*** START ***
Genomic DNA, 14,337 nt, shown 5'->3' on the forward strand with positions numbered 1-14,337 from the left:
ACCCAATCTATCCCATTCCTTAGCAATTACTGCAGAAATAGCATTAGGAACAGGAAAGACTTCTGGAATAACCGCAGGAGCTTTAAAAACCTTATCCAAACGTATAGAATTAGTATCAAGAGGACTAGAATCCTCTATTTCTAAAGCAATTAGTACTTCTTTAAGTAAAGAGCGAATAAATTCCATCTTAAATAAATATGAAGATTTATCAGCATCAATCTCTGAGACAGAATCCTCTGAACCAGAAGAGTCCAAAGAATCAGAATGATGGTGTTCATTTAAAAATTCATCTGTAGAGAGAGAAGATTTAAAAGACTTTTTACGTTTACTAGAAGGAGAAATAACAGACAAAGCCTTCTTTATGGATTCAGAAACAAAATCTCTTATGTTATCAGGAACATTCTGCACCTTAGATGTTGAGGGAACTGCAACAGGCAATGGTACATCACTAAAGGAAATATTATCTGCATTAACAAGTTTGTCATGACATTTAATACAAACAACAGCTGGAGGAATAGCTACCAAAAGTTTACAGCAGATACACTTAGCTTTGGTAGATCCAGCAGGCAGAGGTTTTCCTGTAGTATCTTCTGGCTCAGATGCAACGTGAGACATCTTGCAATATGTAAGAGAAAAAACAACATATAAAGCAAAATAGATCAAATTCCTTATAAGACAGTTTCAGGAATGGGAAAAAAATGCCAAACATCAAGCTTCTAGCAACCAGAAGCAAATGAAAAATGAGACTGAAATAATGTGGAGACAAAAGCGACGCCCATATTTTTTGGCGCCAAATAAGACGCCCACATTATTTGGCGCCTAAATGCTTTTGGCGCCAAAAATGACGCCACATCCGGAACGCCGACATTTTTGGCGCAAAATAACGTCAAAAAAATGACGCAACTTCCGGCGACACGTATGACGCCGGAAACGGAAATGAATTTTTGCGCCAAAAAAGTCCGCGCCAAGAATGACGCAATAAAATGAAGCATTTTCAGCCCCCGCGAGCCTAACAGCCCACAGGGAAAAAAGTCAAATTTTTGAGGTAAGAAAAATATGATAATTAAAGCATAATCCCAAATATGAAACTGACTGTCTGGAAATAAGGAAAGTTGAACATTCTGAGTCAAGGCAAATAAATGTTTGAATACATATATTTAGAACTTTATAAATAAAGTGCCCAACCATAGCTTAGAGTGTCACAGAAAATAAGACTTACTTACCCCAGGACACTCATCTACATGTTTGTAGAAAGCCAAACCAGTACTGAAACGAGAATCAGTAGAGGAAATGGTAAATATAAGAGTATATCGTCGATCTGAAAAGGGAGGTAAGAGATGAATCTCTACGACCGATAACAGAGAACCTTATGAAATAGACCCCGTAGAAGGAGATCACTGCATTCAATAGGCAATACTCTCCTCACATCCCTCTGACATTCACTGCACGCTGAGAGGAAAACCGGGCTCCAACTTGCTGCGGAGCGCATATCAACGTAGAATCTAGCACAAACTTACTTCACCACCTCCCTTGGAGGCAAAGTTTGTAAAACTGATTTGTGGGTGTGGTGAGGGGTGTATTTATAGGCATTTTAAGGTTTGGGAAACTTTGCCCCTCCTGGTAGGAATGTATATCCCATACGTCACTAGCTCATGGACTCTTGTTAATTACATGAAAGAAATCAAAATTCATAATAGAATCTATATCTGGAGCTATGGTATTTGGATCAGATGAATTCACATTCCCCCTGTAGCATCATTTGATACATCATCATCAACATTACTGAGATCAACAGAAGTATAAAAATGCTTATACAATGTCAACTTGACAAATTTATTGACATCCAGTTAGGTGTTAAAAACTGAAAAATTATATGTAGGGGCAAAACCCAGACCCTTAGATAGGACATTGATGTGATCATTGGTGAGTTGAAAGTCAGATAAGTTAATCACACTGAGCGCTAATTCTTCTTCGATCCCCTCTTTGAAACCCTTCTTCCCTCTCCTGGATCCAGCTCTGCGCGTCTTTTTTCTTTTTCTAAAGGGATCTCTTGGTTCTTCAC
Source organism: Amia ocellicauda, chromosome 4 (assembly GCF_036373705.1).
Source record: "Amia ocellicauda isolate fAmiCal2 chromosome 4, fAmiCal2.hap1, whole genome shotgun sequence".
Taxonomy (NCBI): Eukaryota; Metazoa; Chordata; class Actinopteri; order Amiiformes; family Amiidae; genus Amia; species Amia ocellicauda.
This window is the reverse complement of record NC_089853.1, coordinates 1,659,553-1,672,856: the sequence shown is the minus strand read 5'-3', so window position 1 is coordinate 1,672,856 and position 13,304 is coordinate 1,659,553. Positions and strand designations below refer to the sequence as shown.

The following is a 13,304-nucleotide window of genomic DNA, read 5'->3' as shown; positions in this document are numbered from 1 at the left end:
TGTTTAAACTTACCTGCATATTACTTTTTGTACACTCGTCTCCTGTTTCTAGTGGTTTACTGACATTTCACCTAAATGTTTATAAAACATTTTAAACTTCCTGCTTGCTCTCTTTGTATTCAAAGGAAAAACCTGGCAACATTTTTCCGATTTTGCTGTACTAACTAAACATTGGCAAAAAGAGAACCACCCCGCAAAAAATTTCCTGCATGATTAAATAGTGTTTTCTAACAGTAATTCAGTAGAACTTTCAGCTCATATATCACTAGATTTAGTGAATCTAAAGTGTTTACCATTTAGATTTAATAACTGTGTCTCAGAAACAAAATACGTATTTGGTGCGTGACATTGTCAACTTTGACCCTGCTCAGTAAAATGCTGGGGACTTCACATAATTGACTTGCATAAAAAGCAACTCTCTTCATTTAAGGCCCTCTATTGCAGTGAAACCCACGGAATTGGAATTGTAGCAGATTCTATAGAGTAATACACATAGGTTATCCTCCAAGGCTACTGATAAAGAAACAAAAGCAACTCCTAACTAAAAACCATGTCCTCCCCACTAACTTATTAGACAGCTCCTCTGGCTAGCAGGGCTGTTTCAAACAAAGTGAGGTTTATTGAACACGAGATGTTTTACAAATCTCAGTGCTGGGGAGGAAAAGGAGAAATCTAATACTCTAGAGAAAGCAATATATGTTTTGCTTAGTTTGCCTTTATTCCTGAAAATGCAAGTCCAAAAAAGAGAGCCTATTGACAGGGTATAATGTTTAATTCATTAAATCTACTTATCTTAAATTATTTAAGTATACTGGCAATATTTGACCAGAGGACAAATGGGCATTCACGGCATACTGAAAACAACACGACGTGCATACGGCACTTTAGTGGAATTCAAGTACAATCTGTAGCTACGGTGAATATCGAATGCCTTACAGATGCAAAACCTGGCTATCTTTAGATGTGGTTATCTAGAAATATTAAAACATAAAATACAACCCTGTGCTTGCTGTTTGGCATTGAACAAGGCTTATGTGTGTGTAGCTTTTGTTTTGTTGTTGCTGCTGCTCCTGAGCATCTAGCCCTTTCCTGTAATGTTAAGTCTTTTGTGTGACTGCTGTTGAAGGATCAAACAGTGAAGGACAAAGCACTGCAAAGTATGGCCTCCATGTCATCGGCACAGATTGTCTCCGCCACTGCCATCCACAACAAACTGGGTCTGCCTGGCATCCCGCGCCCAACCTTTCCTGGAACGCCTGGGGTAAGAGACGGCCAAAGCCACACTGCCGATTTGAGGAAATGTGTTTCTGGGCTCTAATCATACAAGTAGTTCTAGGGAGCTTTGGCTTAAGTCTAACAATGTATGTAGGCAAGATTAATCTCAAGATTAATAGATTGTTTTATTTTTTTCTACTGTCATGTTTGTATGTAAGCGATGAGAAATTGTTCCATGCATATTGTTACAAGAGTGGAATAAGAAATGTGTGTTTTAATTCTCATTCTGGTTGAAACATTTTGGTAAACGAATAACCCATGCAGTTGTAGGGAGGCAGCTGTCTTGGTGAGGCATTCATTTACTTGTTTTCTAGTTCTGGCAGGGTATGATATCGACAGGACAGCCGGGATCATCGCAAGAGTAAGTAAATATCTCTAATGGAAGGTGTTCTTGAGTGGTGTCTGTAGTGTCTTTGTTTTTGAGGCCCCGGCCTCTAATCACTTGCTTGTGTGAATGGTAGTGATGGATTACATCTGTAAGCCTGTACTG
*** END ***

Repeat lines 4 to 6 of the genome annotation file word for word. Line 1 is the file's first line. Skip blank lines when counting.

Source record: "Amia ocellicauda isolate fAmiCal2 chromosome 4, fAmiCal2.hap1, whole genome shotgun sequence".
Taxonomy (NCBI): Eukaryota; Metazoa; Chordata; class Actinopteri; order Amiiformes; family Amiidae; genus Amia; species Amia ocellicauda.
This window is the reverse complement of record NC_089853.1, coordinates 1,659,553-1,672,856: the sequence shown is the minus strand read 5'-3', so window position 1 is coordinate 1,672,856 and position 13,304 is coordinate 1,659,553. Positions and strand designations below refer to the sequence as shown.